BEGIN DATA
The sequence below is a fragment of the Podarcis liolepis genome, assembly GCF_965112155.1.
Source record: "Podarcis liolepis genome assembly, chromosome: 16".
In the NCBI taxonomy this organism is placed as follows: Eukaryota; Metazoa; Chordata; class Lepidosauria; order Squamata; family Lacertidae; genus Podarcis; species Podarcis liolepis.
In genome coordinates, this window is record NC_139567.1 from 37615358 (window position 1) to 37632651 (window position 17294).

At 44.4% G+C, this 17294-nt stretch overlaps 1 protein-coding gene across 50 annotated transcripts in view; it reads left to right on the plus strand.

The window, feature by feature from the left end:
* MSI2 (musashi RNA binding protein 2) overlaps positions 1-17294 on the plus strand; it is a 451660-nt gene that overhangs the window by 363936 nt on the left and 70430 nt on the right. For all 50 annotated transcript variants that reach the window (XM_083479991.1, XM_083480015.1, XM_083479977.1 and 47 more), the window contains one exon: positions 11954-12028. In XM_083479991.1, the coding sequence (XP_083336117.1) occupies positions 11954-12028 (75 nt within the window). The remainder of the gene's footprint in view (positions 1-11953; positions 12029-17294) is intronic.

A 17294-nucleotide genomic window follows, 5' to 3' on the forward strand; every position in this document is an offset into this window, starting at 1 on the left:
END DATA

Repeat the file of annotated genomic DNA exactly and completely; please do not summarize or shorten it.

The sequence below is a fragment of the Podarcis liolepis genome, assembly GCF_965112155.1.
Source record: "Podarcis liolepis genome assembly, chromosome: 16".
In the NCBI taxonomy this organism is placed as follows: Eukaryota; Metazoa; Chordata; class Lepidosauria; order Squamata; family Lacertidae; genus Podarcis; species Podarcis liolepis.
In genome coordinates, this window is record NC_139567.1 from 37615358 (window position 1) to 37632651 (window position 17294).

At 44.4% G+C, this 17294-nt stretch overlaps 1 protein-coding gene across 50 annotated transcripts in view; it reads left to right on the plus strand.

The window, feature by feature from the left end:
* MSI2 (musashi RNA binding protein 2) overlaps positions 1-17294 on the plus strand; it is a 451660-nt gene that overhangs the window by 363936 nt on the left and 70430 nt on the right. For all 50 annotated transcript variants that reach the window (XM_083479991.1, XM_083480015.1, XM_083479977.1 and 47 more), the window contains one exon: positions 11954-12028. In XM_083479991.1, the coding sequence (XP_083336117.1) occupies positions 11954-12028 (75 nt within the window). The remainder of the gene's footprint in view (positions 1-11953; positions 12029-17294) is intronic.

A 17294-nucleotide genomic window follows, 5' to 3' on the forward strand; every position in this document is an offset into this window, starting at 1 on the left: